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5 Types Of Deadlifts For Different Body Types

June 01, 2021

Infographic showing which muscles the deadlift works

Deadlifts are the king of all exercises. 

They work a huge variety of muscles:

Muscles that deadlifts work

 

1. Standard Deadlift

 

 

Ideal For: Shorter lifters

Have you ever noticed how lifters under 5’7″ always bag first place at deadlift powerlifting competitions? The shorter a person is, the easier it is for them to do a regular deadlift.

Athletes with short legs will find it much easier to squat down and grab the bar than a tall person would. Also, taller lifters tend to arch their back while performing a deadlift. Some beginners might even end up with a back injury if they’re not careful.

On top of that, people with short legs have a shorter range of motion. This will allow you to lift heavier weights without exerting too much effort.

How to:

  • Stand in front of a loaded barbell with the feet shoulder-width apart from each other, hands at the sides, back straight, and eyes locked forward.
  • Squat down until the knees hit a 90-degree angle, grab the bar tightly, and keep the back straight. Feel free to use an underhand, overhand, or mixed grip.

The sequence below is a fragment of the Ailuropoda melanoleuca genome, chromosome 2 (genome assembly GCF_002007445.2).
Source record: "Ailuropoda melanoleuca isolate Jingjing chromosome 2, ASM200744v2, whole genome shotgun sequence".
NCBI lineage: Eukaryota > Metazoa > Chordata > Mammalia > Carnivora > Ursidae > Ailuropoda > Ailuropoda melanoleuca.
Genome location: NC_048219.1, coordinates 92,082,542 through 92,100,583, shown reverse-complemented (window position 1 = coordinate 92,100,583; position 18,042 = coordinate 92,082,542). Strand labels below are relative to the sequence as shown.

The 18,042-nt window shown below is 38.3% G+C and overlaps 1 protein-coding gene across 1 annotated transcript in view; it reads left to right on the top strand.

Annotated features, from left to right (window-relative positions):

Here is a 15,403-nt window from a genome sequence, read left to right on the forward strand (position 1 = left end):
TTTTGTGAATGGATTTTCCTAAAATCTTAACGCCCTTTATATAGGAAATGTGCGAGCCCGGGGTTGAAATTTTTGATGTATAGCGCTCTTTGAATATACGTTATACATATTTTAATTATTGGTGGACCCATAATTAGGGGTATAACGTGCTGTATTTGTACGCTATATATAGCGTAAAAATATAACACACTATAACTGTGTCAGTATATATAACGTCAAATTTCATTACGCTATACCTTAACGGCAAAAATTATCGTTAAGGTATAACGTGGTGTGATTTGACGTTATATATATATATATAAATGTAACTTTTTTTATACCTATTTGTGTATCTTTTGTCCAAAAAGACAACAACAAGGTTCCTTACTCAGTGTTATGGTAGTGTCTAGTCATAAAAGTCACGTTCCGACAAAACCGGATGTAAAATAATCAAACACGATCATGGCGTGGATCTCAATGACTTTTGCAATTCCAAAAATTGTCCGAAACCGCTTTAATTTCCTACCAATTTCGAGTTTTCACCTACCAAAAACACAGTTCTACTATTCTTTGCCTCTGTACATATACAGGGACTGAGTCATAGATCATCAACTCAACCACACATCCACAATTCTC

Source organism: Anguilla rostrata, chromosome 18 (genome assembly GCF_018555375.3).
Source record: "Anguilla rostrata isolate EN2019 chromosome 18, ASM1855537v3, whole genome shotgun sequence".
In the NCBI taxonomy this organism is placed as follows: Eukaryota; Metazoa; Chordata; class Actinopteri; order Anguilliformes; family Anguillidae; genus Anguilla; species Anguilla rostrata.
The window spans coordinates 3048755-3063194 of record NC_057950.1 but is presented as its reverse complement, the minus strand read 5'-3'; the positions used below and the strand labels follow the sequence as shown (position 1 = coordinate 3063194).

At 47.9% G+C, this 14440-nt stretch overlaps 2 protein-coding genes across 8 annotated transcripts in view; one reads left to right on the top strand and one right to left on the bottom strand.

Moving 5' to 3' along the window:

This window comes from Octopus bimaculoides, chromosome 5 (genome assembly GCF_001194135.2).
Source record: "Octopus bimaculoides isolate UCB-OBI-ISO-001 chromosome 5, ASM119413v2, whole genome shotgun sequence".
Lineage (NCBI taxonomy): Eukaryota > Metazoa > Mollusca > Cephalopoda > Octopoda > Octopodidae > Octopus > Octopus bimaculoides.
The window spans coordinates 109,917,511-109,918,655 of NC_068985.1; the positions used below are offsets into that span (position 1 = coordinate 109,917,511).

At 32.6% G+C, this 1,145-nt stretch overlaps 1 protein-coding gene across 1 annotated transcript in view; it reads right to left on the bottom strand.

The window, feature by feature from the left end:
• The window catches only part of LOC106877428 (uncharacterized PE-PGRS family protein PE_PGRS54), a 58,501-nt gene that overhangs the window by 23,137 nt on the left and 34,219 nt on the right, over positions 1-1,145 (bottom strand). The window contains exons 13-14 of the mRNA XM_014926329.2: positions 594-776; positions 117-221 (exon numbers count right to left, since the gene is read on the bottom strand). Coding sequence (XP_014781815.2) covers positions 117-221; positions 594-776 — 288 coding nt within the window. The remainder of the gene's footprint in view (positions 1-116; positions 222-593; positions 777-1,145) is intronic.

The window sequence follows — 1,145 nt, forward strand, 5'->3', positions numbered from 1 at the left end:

• While keeping the back straight and eyes locked forward, lift the barbell by driving the heels through the ground and straightening the legs.
  • At the top, tilt the body back a bit, hold, and then slowly lower the weight back down. 

 

2. Sumo Deadlift

 

 

Ideal For: Lifters with long arms and short legs

The sumo deadlift is one of the most popular types of deadlifts bodybuilding and powerlifting athletes do to train their glutes and hamstrings. What makes it different from regular deadlifts is its wide stance.

By assuming a wider foot stance, most of the weight shifts from the quads to the inner thighs and glutes. This makes it an excellent move for lifters who want to focus on these areas.

On top of that, since sumo deadlifts have a shorter range of motion than regular deadlifts, athletes will be able to lift a heavier load than they usually do.

While everyone can do sumo deadlifts, those who benefit the most from these types of deadlifts are gym-goers with long arms and short legs. This leg-to-arm ratio will allow one to go deeper without arching the back too much.

On the other hand, lifters with short arms might find it hard to execute this move.

How to:

  • Stand upright in front of a loaded barbell with the feet wider than shoulder-width apart from each other, arms hanging down the center of the body, back straight, and toes pointed outward.
  • Next, squat down by bending the knees and then grab the bar with any type of grip. leg-to-arm
  • While keeping the back straight and eyes locked forward, slowly lift the barbell by straightening the legs and driving the heels through the floor.
  • At the top, pause for one count and then slowly lower the weight back down.
  • Do 3 to 4 sets of 10 to 12 reps.

 

3. Hex Bar Deadlifts